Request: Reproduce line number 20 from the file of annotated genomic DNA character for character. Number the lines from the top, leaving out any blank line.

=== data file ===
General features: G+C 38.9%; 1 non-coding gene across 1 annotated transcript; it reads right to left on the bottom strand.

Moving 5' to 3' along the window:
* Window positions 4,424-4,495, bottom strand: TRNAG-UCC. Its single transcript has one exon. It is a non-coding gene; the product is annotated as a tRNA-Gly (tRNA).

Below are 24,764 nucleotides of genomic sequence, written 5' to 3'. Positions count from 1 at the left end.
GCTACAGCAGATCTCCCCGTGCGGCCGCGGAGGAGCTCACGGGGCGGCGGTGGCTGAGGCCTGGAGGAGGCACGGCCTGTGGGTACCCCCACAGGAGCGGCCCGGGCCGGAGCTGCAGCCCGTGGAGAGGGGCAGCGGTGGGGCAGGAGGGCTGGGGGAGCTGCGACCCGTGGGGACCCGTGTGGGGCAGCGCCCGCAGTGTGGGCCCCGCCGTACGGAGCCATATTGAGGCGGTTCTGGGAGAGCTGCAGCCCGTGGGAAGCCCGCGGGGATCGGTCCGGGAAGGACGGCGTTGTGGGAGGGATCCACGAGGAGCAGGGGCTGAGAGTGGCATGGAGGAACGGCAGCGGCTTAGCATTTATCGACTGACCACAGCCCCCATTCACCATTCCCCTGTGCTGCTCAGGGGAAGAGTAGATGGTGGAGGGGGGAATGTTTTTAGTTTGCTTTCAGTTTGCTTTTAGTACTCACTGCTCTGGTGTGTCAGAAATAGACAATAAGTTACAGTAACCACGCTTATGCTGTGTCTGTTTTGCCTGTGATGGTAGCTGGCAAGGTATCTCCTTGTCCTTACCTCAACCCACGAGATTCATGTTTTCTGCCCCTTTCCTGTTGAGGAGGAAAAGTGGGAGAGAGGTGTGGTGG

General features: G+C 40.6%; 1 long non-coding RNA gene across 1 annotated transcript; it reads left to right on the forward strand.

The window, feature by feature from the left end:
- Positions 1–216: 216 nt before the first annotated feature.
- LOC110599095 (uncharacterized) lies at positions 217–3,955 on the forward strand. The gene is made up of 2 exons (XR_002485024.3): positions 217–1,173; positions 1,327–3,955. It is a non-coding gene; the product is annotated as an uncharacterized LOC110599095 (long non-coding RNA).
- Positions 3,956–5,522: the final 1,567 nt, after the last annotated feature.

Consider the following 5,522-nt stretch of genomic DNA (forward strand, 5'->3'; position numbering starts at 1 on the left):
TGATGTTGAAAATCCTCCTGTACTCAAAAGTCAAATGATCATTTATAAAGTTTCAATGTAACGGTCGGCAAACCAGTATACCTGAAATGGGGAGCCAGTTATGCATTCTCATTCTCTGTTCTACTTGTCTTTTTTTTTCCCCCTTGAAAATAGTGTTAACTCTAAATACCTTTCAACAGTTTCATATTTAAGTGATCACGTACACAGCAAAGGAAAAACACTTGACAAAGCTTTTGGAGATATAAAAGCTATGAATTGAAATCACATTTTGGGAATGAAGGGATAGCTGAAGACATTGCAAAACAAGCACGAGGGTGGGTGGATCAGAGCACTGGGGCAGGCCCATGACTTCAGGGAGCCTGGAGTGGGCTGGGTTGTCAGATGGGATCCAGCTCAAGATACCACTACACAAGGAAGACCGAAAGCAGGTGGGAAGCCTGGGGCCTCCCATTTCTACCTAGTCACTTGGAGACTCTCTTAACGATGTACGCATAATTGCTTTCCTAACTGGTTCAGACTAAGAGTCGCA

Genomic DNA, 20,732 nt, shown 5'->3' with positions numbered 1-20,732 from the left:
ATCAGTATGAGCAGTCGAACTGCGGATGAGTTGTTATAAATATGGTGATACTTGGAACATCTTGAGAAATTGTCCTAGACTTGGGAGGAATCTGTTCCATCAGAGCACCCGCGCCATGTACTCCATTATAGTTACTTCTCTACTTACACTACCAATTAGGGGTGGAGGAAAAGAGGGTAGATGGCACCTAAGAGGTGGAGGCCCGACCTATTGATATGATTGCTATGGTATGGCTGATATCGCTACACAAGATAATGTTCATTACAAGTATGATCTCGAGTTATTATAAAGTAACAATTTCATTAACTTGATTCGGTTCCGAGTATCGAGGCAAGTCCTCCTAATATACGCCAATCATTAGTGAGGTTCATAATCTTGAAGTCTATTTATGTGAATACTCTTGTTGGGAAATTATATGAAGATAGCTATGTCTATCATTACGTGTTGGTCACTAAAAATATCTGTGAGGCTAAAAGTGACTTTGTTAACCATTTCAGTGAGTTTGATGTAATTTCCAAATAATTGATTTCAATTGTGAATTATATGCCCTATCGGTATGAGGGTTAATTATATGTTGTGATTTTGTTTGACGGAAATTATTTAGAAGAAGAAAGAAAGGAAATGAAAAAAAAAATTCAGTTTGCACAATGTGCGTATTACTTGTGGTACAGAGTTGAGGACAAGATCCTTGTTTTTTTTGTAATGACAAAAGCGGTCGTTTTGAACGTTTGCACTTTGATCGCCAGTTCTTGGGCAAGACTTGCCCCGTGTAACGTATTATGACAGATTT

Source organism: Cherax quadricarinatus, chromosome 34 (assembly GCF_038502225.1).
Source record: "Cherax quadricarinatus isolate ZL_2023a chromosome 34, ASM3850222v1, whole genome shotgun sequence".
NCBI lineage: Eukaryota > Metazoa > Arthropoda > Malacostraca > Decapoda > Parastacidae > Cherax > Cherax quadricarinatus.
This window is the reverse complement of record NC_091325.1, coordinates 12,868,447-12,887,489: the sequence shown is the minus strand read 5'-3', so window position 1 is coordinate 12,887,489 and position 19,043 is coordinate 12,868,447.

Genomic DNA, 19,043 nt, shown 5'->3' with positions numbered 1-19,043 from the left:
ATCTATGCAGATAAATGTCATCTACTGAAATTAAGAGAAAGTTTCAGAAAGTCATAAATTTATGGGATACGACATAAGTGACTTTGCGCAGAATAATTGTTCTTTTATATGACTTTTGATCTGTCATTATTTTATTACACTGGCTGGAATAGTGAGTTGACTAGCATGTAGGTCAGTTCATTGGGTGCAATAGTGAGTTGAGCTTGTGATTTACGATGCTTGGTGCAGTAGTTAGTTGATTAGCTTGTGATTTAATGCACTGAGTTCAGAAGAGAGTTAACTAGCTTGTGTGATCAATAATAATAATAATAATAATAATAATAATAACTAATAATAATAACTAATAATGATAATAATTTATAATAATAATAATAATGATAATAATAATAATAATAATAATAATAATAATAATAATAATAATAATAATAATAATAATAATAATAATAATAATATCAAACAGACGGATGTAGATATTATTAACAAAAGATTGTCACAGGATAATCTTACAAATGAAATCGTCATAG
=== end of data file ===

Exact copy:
ATCTATGCAGATAAATGTCATCTACTGAAATTAAGAGAAAGTTTCAGAAAGTCATAAATTTATGGGATACGACATAAGTGACTTTGCGCAGAATAATTGTTCTTTTATATGACTTTTGATCTGTCATTATTTTATTACACTGGCTGGAATAGTGAGTTGACTAGCATGTAGGTCAGTTCATTGGGTGCAATAGTGAGTTGAGCTTGTGATTTACGATGCTTGGTGCAGTAGTTAGTTGATTAGCTTGTGATTTAATGCACTGAGTTCAGAAGAGAGTTAACTAGCTTGTGTGATCAATAATAATAATAATAATAATAATAATAATAACTAATAATAATAACTAATAATGATAATAATTTATAATAATAATAATAATGATAATAATAATAATAATAATAATAATAATAATAATAATAATAATAATAATAATAATAATAATAATAATAATAATATCAAACAGACGGATGTAGATATTATTAACAAAAGATTGTCACAGGATAATCTTACAAATGAAATCGTCATAG